13 October, 2012

Day 100, 237km: Back to Cusco

Today my objective was pretty simple, making sure that I get back to Cusco in one piece, with no flats and in a single day if possible!

Woke up to a rainy day in Santa Teresa
 It was raining pretty bad when I woke up at the hotel. I was ready to leave but advised to stay until the rain calmed down. Excellent advice as the road to the next city was only dirt. Packed densely enough, I hoped, to avoid turning into a 30km mudtrack. Luckily the road condition wasn't too bad, a few puddles of mud here and there but totally drive-able.
Plus the fact that it rained meant I wouldn't end up covered in dust as I was on my way there 2 days prior.



Shot the video above to give you an idea of what it was like driving up there. The camera's field of view makes it look like I'm going much faster than I was really, never went above 50kmph on that stretch.
It was funny driving on that single lane road, honking the bike's horn in every corner to inquire on cars/buses/trucks coming in the opposite direction.
Reminded me of the "cricket" used by the 101st airborne on D-Day. 1 click to ask "friend or foe?" 2 clicks to answer "friend". And as WW2's cricket was flawed (the Germans' Mauser rifle made the same sound when ejecting rounds), honking the horn in the mountains of Peru is flawed too as huge grasshoppers (criquets again) sometime made a sound that strangely resembles a horn heard in the distance.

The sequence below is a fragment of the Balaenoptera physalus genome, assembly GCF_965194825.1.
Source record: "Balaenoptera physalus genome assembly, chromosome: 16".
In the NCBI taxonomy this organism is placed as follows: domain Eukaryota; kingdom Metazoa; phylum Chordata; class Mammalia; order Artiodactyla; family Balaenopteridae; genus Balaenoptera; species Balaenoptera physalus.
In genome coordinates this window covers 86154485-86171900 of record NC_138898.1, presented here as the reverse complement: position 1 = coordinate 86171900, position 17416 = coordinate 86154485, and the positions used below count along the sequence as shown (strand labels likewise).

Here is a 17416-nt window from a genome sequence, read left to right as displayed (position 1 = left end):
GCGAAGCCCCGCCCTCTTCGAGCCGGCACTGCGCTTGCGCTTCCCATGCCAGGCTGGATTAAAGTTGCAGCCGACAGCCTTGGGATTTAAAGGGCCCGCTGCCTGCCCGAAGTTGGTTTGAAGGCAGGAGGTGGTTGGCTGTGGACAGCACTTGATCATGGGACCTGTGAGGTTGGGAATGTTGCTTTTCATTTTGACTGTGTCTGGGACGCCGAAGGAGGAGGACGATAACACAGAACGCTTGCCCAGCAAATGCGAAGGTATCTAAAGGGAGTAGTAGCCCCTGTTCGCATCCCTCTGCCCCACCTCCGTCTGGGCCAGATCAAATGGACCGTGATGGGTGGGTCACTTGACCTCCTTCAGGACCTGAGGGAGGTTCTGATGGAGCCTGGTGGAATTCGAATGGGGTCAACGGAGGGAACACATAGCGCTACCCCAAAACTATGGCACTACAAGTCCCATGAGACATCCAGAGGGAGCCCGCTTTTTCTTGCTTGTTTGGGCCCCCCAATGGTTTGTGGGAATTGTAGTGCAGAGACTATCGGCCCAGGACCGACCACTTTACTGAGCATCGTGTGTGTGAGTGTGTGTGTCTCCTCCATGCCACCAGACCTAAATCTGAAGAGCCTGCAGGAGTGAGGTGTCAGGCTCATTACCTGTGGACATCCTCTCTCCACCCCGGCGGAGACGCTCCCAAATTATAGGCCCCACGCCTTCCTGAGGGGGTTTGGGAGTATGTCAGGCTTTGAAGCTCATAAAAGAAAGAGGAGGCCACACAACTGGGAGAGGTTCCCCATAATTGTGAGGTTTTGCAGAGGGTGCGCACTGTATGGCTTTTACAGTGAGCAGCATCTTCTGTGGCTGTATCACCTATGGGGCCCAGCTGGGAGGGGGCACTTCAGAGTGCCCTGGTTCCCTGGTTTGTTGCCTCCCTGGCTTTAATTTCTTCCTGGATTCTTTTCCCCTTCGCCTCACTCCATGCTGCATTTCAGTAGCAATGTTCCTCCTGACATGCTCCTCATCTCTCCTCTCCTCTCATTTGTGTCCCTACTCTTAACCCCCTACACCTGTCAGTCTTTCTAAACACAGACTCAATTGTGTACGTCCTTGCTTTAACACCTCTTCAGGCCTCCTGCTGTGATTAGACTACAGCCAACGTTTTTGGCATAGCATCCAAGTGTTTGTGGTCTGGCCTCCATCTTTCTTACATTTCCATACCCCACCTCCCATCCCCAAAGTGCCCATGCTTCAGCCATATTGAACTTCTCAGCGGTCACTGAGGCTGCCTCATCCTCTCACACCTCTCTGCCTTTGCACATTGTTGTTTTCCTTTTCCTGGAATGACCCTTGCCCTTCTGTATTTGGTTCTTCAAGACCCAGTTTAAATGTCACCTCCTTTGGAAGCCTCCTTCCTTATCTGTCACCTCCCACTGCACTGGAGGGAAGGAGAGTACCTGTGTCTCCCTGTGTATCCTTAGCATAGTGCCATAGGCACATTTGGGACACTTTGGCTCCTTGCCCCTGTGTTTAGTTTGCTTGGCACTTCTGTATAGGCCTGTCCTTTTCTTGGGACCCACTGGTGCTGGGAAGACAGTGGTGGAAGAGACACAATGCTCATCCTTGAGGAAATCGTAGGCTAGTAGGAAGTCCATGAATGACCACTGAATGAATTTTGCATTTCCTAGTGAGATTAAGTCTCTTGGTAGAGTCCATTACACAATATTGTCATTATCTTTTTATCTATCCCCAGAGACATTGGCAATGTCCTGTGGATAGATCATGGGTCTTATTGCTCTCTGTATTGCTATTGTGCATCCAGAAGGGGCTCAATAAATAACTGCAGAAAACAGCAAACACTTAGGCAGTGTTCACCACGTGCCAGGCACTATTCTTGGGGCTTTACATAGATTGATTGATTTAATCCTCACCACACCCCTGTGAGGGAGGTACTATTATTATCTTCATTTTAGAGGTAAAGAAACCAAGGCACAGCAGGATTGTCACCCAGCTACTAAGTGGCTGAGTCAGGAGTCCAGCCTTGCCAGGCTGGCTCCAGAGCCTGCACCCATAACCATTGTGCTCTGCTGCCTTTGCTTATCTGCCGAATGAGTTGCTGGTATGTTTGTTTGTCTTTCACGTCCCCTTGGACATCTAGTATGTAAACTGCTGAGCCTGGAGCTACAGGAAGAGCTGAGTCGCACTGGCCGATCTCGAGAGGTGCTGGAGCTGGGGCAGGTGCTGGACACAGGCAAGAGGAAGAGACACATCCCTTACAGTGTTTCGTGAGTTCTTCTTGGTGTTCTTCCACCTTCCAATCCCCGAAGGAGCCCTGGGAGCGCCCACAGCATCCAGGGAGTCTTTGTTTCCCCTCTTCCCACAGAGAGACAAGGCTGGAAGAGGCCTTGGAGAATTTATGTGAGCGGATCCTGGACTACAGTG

Perhaps they're trying to mate with cars.

Fellow motorcycle travelers!
 As I left the dirt and was back on pavement, I saw two motorcycles coming my way. Mike and Jill, who've been driving two-up on their Transalp for a year and a half and Mark a.k.a. Radioman who's been on the road for a year and a half too on his F800GS (Bertha was all excited to see a family member up-close like that).

We exchanged a few tips, information, contact details and will probably meet sometime, somewhere in Bolivia to ride into Chile. They were going to the Macchu Pichu, as I was driving back from it. See you soon guys!

The mountain passes on the road back were really foggy...
 It was cold up there in the pass, somewhere around 4000m, in the fog and rain with about 5C. It was great going down the next valley and seeing (and feeling!) the mercury steadily climbing.

Ollantaytambo ruins
So I stopped in Ollantaytambo, where I spent the night the day I had a flat. While I was stopped next to the hotel where I stayed (to get some sweet WiFi!), I met the Mistrals again! (Remember them in their RV at the campsite in Cusco?). It was fun seeing them again by chance. We bid farewell again, this time probably for good as their adventure's timeline is very different from mine. Enjoy your travels, la petite famille!

On the way to the Salinas de Maras
It was still early in the day and I had plenty of time to make it back to Cusco so I decided to take a different route and stop at the tourist spots along the way.

Salinas de Maras, 60km from Cusco
This was my lunch spot, where I took my time to enjoy the view, talked with the visitors of the Salinas and enjoyed the delicious fruits I got fresh from the garden at Eco Quechua Lodge.

Back in Cusco I headed to a small hotel this time, camping by 7C with a broken back didn't look like a smart move. I'll probably have to get a day of rest or two as it's been 4 days now that I hurt myself and the pain is still there.

Great week ahead everyone,
Guillaume

PS: Oh and day 100!

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